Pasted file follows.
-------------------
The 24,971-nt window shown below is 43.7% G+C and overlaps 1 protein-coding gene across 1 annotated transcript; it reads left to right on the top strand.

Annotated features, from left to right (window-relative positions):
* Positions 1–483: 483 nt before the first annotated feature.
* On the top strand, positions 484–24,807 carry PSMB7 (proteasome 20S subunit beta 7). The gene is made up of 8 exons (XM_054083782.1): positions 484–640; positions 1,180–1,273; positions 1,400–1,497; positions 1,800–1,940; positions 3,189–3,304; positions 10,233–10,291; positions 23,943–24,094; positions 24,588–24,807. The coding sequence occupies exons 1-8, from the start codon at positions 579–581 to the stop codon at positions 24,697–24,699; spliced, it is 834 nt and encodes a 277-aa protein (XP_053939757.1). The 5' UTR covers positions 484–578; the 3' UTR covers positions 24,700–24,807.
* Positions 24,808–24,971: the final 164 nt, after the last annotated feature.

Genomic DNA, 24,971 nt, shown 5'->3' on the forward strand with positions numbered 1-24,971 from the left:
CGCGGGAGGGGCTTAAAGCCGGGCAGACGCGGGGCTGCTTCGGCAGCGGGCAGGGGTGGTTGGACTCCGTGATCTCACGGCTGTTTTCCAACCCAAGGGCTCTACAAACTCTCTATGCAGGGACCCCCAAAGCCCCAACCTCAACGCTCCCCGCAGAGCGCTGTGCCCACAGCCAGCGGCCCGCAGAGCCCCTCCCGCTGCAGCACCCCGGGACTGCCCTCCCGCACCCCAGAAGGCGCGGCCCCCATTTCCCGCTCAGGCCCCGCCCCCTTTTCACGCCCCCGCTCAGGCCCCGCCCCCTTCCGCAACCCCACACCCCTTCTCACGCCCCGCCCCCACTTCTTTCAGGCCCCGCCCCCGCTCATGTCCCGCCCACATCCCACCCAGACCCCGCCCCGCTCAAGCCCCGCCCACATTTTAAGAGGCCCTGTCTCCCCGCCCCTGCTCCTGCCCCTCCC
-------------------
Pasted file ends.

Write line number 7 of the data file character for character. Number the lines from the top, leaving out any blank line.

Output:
CGCGGGAGGGGCTTAAAGCCGGGCAGACGCGGGGCTGCTTCGGCAGCGGGCAGGGGTGGTTGGACTCCGTGATCTCACGGCTGTTTTCCAACCCAAGGGCTCTACAAACTCTCTATGCAGGGACCCCCAAAGCCCCAACCTCAACGCTCCCCGCAGAGCGCTGTGCCCACAGCCAGCGGCCCGCAGAGCCCCTCCCGCTGCAGCACCCCGGGACTGCCCTCCCGCACCCCAGAAGGCGCGGCCCCCATTTCCCGCTCAGGCCCCGCCCCCTTTTCACGCCCCCGCTCAGGCCCCGCCCCCTTCCGCAACCCCACACCCCTTCTCACGCCCCGCCCCCACTTCTTTCAGGCCCCGCCCCCGCTCATGTCCCGCCCACATCCCACCCAGACCCCGCCCCGCTCAAGCCCCGCCCACATTTTAAGAGGCCCTGTCTCCCCGCCCCTGCTCCTGCCCCTCCC